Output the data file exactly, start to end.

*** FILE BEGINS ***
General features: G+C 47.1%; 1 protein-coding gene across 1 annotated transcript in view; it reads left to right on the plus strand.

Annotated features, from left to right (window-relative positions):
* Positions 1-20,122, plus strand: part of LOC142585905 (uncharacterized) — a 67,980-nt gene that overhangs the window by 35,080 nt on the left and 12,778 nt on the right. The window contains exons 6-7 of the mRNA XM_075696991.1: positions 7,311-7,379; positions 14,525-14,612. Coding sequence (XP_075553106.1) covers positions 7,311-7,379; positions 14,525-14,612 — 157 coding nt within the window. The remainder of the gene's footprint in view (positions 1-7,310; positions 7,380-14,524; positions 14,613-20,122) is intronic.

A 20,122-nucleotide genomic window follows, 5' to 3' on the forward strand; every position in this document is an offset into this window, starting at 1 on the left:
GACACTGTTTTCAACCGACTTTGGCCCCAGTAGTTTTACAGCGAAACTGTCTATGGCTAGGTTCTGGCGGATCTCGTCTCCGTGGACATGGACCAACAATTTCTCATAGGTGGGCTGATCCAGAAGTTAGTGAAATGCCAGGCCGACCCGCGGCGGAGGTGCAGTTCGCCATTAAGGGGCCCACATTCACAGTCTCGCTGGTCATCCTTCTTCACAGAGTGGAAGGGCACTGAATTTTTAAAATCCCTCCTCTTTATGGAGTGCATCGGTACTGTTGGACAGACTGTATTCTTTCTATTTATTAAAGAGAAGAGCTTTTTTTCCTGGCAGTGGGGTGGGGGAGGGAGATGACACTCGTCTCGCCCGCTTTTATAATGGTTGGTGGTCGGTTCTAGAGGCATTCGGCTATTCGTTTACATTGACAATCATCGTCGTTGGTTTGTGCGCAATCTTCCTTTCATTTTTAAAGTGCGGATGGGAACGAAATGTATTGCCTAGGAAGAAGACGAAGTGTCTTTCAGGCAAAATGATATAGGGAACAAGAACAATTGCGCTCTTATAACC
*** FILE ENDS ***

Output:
General features: G+C 47.1%; 1 protein-coding gene across 1 annotated transcript in view; it reads left to right on the plus strand.

Annotated features, from left to right (window-relative positions):
* Positions 1-20,122, plus strand: part of LOC142585905 (uncharacterized) — a 67,980-nt gene that overhangs the window by 35,080 nt on the left and 12,778 nt on the right. The window contains exons 6-7 of the mRNA XM_075696991.1: positions 7,311-7,379; positions 14,525-14,612. Coding sequence (XP_075553106.1) covers positions 7,311-7,379; positions 14,525-14,612 — 157 coding nt within the window. The remainder of the gene's footprint in view (positions 1-7,310; positions 7,380-14,524; positions 14,613-20,122) is intronic.

A 20,122-nucleotide genomic window follows, 5' to 3' on the forward strand; every position in this document is an offset into this window, starting at 1 on the left:
GACACTGTTTTCAACCGACTTTGGCCCCAGTAGTTTTACAGCGAAACTGTCTATGGCTAGGTTCTGGCGGATCTCGTCTCCGTGGACATGGACCAACAATTTCTCATAGGTGGGCTGATCCAGAAGTTAGTGAAATGCCAGGCCGACCCGCGGCGGAGGTGCAGTTCGCCATTAAGGGGCCCACATTCACAGTCTCGCTGGTCATCCTTCTTCACAGAGTGGAAGGGCACTGAATTTTTAAAATCCCTCCTCTTTATGGAGTGCATCGGTACTGTTGGACAGACTGTATTCTTTCTATTTATTAAAGAGAAGAGCTTTTTTTCCTGGCAGTGGGGTGGGGGAGGGAGATGACACTCGTCTCGCCCGCTTTTATAATGGTTGGTGGTCGGTTCTAGAGGCATTCGGCTATTCGTTTACATTGACAATCATCGTCGTTGGTTTGTGCGCAATCTTCCTTTCATTTTTAAAGTGCGGATGGGAACGAAATGTATTGCCTAGGAAGAAGACGAAGTGTCTTTCAGGCAAAATGATATAGGGAACAAGAACAATTGCGCTCTTATAACC